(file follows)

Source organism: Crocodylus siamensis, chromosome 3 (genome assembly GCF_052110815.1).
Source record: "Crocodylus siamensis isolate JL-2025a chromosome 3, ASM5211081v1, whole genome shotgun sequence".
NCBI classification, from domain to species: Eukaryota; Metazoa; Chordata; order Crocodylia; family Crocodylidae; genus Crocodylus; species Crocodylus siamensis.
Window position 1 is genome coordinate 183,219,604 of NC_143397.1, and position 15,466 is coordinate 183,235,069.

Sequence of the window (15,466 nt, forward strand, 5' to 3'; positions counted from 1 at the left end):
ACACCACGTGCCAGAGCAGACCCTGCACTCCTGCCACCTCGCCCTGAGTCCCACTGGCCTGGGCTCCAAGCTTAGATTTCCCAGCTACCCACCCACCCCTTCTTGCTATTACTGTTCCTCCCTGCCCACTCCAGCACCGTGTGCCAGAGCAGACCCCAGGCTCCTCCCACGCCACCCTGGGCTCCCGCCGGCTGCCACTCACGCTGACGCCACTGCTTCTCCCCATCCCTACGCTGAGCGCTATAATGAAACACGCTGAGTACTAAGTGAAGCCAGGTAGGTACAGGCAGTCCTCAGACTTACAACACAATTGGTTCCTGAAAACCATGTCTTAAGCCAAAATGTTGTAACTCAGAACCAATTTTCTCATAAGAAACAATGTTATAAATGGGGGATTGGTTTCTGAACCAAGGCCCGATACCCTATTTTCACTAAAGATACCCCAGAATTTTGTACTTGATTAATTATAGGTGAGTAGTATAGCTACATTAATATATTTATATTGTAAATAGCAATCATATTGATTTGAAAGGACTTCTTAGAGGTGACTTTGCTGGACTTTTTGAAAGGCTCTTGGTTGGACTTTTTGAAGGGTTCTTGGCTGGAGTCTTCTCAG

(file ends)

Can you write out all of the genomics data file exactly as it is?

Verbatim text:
Source organism: Crocodylus siamensis, chromosome 3 (genome assembly GCF_052110815.1).
Source record: "Crocodylus siamensis isolate JL-2025a chromosome 3, ASM5211081v1, whole genome shotgun sequence".
NCBI classification, from domain to species: Eukaryota; Metazoa; Chordata; order Crocodylia; family Crocodylidae; genus Crocodylus; species Crocodylus siamensis.
Window position 1 is genome coordinate 183,219,604 of NC_143397.1, and position 15,466 is coordinate 183,235,069.

Sequence of the window (15,466 nt, forward strand, 5' to 3'; positions counted from 1 at the left end):
ACACCACGTGCCAGAGCAGACCCTGCACTCCTGCCACCTCGCCCTGAGTCCCACTGGCCTGGGCTCCAAGCTTAGATTTCCCAGCTACCCACCCACCCCTTCTTGCTATTACTGTTCCTCCCTGCCCACTCCAGCACCGTGTGCCAGAGCAGACCCCAGGCTCCTCCCACGCCACCCTGGGCTCCCGCCGGCTGCCACTCACGCTGACGCCACTGCTTCTCCCCATCCCTACGCTGAGCGCTATAATGAAACACGCTGAGTACTAAGTGAAGCCAGGTAGGTACAGGCAGTCCTCAGACTTACAACACAATTGGTTCCTGAAAACCATGTCTTAAGCCAAAATGTTGTAACTCAGAACCAATTTTCTCATAAGAAACAATGTTATAAATGGGGGATTGGTTTCTGAACCAAGGCCCGATACCCTATTTTCACTAAAGATACCCCAGAATTTTGTACTTGATTAATTATAGGTGAGTAGTATAGCTACATTAATATATTTATATTGTAAATAGCAATCATATTGATTTGAAAGGACTTCTTAGAGGTGACTTTGCTGGACTTTTTGAAAGGCTCTTGGTTGGACTTTTTGAAGGGTTCTTGGCTGGAGTCTTCTCAG